MOUNTAIN RANGE INTERVIEW
Stuart Thomas, the man behind Mountain Range, creates aquatic & beatific songs (without samples). Twinkly. Structured ambience. Cinematic. He released his first EP, “A Heart Upon EP” a few months ago & I highly suggest your checking it out. I spend hours listening to it & it never ceases to space me out and make me feel.
Find it here:
I had the chance to catch a brief interview with him. Read what he has to say about “intimate bits and bobs” & Wes Anderson’s new film.
MatthewSherling:What do you love most about music?
Stuart Thomas:Well, some days I hate it; it can be so frustrating. Both writing and listening to it, but it’s such a part of my life! The thing I love most about it is how comforting and familiar it is, no matter what I’m doing or where I am, music fills me with such a feeling of contentedness.
MS:How would you describe your approach to making songs?
ST:Really really slow! It takes a long time to finish a track, days and days! I try and avoid sampling other work; there’s something about starting from a completely blank canvas I like. I try and play as much raw sound in first as well, like piano and guitar, before adding the more electronic stuff. Then it’s just a case of adding as many layers as I think something needs. I’ve been collecting a big bank of found sound up over the past year that I try to add in. It’s a slow process! I know a track is done when I can fall asleep to it without thinking something isn’t right.
MS:Who and what inspires you? And what type of found sound are you drawn to?
ST:That changes so often. I get kind of inspired by new stuff everyday! Other music is a big inspiration, especially softer less electronic stuff. Whenever I get stuck for inspiration I always find myself listening to Sigur Ros/ Riceboy Sleeps, Peter Broderick and Bon Iver. Those are my big three! And films, I watch and listen to lots of films and soundtracks.
In terms of found sound, I really like short percussive noises, like clicks and claps, as well a textured sounds, crackles and intimate bits and bobs.
MS:I love the layered nature of your music, and this notion of “bits and bobs.” I’m reminded of Baths when I listen to your music. Has he been an influence?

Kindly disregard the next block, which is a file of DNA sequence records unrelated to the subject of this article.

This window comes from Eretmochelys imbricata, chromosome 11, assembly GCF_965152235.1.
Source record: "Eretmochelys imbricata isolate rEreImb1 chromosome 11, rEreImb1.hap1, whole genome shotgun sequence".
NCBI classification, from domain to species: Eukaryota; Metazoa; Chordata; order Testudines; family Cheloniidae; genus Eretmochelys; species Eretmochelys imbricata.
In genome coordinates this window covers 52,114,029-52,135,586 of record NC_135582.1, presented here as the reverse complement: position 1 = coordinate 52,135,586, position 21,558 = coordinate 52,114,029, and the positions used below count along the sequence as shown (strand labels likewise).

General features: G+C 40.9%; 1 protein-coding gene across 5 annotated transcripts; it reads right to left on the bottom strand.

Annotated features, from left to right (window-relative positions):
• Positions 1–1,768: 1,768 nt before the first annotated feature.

ST: Hell yes he is! Such an inspiration, both live and on record. He’s managed to break down the wall between the laptop performer and the crowd, you can connect with him live. And he used the MPD32 in such a unique and exciting way; I couldn’t not replicate some of his ideas when performing my own stuff live. On record he’s great as well, such a clash of ideas that work so well together!
OK, enough about Baths, I’ll stop gushing!
MS: Do you ever play shows? If so, what do you see as the limitations and freedoms involved between recording and performing?
ST:I’ve started to get some more gigs trickling in, but I’m still not 100% happy with the set up. Because there are so many layers, a lot of stuff has to be pre-prepared and mapped out, so the shows are just me with a few MIDI controllers messing with the music in Ableton. I get a lot of freedom in the set order and repeating parts of songs, but I would rather be able to actually plays parts in from scratch on instruments people can connect with, and not just me and a laptop! That would mean having multiple members though, and I quite like doing it myself at the moment!
MS:How do you see the internet affecting art // music // our generation?
ST:Oh massively, it’s changed everything really. Not all for the best though. The level playing field the internet provides is both great and awful, for the music fan it’s never been better, but trying to get discovered as an artist is getting harder and harder. The internet is just so swamped with bullshit. And the pressure to give music away for free is paramount. The way artists create work can also feel biased now; everything has to appeal to as many people as possible as quickly as possible, and you can upload as much as you want all of the time. Previous generations (concerned with music and art) talk about how great the industry is for new artists because of the internet, how it’s so easy to gain an audience without a label and build a career, but that’s only because they didn’t have the internet back then. It’s just as hard to do those things now, maybe even harder, there’s no filter. I don’t want to sound too bitter of course! I mean, if it weren’t for the internet I wouldn’t get to do what I’m doing at all, or at least, no-one would know about it. I think live music will become more important for us, especially financially.
MS:Very true. As a last question, can you recommend a film for the reader?
ST:The new Wes Anderson film, Moonrise Kingdom. I think it’s one of my favourites by him already!
MS: I saw that & loved it too! What did you enjoy about it?
ST: Wasn’t it great? I really love Wes Anderson’s films, these little worlds you step into where everyone is so charismatic and blasé. I really loved Edward Norton in this one; he was so great, his character was so bumbling and sad. All the child actors were really good as well; I like that he’s changing it up a bit and using kids, especially after how good Fantastic Mr Fox was.